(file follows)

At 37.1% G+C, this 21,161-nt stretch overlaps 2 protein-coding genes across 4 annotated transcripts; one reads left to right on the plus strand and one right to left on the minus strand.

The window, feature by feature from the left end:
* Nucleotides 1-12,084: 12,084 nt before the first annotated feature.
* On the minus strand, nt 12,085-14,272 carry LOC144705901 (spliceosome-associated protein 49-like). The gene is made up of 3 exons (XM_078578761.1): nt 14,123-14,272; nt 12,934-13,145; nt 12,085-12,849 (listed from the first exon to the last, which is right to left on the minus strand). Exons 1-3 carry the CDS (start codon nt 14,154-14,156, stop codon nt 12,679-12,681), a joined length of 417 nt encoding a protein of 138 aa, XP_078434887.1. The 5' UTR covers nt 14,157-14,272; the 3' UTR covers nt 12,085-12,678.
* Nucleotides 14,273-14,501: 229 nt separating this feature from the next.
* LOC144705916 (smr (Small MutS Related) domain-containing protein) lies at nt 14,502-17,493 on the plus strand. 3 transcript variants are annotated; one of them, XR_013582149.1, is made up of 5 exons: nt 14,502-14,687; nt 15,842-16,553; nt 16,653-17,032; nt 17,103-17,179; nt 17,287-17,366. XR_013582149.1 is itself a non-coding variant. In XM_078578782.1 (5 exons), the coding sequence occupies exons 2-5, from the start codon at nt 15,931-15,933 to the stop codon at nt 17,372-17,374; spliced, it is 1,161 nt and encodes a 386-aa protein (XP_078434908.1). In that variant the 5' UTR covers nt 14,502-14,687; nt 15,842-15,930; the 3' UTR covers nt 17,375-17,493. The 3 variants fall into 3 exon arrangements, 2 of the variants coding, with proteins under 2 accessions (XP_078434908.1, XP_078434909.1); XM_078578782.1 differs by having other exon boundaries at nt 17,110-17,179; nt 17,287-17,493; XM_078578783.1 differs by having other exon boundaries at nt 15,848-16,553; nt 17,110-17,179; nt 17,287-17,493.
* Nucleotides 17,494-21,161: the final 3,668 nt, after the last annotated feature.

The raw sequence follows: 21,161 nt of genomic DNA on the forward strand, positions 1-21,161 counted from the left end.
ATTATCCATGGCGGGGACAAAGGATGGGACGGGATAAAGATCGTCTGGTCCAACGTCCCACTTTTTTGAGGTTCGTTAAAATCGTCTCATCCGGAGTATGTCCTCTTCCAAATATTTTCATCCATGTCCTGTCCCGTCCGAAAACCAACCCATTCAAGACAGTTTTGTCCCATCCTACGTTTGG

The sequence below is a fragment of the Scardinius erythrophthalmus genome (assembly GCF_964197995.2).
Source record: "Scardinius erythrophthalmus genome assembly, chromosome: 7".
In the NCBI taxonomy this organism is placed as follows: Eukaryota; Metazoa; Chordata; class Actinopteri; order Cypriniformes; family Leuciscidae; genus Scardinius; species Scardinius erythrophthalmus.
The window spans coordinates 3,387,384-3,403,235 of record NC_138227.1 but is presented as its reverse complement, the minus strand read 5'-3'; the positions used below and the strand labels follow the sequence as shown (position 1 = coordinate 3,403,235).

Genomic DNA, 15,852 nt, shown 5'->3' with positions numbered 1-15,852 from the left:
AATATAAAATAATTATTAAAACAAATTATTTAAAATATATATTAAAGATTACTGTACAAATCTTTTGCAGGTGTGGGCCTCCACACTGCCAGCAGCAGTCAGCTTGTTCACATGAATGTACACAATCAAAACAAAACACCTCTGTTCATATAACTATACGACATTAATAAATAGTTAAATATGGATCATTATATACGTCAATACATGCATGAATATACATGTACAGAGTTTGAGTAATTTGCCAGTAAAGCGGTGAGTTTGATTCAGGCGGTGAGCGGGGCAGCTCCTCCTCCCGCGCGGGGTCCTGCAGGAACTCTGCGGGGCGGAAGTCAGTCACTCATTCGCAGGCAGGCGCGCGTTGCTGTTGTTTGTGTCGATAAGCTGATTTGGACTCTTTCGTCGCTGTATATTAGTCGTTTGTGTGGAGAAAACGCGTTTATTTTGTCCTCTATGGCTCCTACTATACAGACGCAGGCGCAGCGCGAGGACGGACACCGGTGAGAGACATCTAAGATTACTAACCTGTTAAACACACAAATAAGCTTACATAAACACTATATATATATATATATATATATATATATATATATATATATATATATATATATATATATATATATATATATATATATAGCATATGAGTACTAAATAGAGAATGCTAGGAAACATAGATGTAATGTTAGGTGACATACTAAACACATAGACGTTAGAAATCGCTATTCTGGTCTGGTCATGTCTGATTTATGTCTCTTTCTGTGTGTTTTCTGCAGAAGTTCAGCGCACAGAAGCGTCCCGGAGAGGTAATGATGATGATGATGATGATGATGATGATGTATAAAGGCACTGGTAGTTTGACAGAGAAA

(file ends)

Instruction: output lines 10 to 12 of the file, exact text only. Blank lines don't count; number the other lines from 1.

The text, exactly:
The sequence below is a fragment of the Scardinius erythrophthalmus genome (assembly GCF_964197995.2).
Source record: "Scardinius erythrophthalmus genome assembly, chromosome: 7".
In the NCBI taxonomy this organism is placed as follows: Eukaryota; Metazoa; Chordata; class Actinopteri; order Cypriniformes; family Leuciscidae; genus Scardinius; species Scardinius erythrophthalmus.